The Dragon’s Defenses
Okay, so let’s size up the opposition. Dragons are reputed to have the following capabilities:
- Massive Size: Dragons are usually said to be 20 feet long or longer, putting them on par with dinosaurs or whales–10 tons at the low end, maybe even 100 at the high end.
- Armored Scales: Dragon scales are thick, flame resistant, cover the majority of the body, and are hard to get through. Some places they are described as ‘hard as steel’, though we can presume this is a bit of an exaggeration.
- Flight: Dragons have wings and can fly. This is a major advantage, obviously.
- Intelligence: Dragons are fairly smart. In some cases they are shown to be as smart as people, while in others they are simply very cunning predators of standard animalian intelligence.
- Fire Breath: Perhaps the most dangerous aspect of the dragon is its capacity to breathe fire. Any attempt to slay a dragon needs to take into account some way to survive a blast of flaming breath (which, we can presume, operates more like acid or napalm than simple fire, as those are more plausible explanations).
- Teeth, Claws, etc.: To top all that off, the dragon still has the standard array of deadly claws, fangs, horns, and so on that should be sufficient to pulp anybody who messes with it, anyway.
Given this, no sane individual (or team of individuals) would go after a dragon. Just give it the virgins, already, and move on with your lives. Points 4 and 5 alone are sufficient to guarantee that any idiot wanting to kill a dragon will be dead long before he’s finished challenging it in the name of St. George. They don’t make stuff in the middle ages that can take a soaking in napalm and let the user walk away. Nevertheless, if the dragon needs killing, folks are going to try anyway. Let’s consider their weapons.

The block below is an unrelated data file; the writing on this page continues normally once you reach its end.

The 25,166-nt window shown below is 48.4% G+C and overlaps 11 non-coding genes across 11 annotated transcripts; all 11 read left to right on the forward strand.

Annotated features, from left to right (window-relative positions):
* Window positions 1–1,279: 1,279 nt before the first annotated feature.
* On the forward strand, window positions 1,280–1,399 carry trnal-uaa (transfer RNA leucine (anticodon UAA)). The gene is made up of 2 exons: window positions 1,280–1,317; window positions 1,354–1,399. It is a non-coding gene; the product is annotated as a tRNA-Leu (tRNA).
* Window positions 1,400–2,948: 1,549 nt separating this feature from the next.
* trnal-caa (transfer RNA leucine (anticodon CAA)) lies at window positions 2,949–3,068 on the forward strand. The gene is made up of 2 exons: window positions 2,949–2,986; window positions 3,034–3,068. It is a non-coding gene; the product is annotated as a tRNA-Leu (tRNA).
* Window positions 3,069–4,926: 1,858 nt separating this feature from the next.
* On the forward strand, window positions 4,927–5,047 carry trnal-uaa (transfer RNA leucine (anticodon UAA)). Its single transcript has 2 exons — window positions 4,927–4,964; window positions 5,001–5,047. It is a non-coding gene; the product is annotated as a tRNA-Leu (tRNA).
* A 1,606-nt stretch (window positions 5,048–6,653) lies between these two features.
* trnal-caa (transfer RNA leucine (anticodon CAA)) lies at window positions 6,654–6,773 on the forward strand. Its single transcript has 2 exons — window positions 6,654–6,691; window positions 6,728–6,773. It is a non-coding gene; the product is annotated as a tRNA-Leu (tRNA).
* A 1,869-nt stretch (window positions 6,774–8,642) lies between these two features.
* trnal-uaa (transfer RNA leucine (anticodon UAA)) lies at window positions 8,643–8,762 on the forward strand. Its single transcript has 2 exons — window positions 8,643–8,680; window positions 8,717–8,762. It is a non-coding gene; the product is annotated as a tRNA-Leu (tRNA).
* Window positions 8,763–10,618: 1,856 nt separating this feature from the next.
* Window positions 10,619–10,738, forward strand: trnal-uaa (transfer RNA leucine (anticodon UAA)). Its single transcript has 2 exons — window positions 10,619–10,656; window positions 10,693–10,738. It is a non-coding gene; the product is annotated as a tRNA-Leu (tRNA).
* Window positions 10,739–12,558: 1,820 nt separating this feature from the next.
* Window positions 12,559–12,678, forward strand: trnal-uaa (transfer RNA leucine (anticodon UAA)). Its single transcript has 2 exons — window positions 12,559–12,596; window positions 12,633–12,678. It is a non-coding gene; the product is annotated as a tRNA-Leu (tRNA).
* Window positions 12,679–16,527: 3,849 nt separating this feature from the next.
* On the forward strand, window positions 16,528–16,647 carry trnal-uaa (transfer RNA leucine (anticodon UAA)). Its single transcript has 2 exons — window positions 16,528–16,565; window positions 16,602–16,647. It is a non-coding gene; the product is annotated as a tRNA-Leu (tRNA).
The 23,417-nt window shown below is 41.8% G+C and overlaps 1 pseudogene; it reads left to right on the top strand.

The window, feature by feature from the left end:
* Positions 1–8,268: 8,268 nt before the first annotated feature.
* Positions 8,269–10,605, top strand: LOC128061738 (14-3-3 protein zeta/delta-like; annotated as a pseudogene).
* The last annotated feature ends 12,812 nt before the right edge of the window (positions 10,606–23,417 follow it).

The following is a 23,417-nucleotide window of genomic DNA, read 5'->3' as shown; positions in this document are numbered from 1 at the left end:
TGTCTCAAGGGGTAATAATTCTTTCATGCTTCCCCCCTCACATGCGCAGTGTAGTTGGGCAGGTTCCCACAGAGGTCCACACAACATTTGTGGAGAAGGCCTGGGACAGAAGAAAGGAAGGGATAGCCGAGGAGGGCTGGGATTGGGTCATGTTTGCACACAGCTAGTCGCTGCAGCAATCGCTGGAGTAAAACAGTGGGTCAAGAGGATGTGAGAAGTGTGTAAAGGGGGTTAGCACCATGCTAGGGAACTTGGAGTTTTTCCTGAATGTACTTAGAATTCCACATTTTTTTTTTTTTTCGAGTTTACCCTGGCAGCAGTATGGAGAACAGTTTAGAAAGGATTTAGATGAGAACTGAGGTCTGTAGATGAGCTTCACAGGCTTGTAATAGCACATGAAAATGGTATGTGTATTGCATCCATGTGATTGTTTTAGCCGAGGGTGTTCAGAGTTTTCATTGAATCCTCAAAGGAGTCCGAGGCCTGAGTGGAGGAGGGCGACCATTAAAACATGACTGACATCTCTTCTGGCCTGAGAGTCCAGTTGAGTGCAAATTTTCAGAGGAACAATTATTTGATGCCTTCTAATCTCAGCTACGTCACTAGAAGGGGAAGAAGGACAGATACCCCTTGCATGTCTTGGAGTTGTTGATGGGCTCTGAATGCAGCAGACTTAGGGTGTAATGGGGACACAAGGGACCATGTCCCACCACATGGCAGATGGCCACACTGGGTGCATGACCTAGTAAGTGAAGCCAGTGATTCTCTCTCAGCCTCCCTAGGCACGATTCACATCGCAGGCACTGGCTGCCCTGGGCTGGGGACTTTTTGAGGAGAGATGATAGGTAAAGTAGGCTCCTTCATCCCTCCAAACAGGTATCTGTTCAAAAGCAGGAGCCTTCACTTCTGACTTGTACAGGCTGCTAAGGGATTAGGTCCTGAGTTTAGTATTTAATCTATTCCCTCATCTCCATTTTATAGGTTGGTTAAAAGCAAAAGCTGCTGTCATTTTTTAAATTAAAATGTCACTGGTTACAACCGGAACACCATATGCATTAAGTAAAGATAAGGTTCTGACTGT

Don’t be an idiot. Even provided you do make it past the flaming breath and it happens to stay on the ground and you don’t get crushed by giant claws or gobbled up by a giant fang-rimmed mouth, you’ve still got the scales to get through. Even if you do that, what makes you think the sword will actually kill it? If it’s a sufficiently huge dragon (like, Brontosaurus sized) it’s going to take you a long, long time to hack it to death with a sword. It would be like trying to kill a person with a dessert fork–you could do it, sure, but the person pretty much has to be tied up and you need plenty of time and/or a keen grasp of human anatomy. Try hunting a dragon with a sword and kiss your butt goodbye.
Better, certainly. The weapon is larger and longer, meaning you have a chance of puncturing something vital with a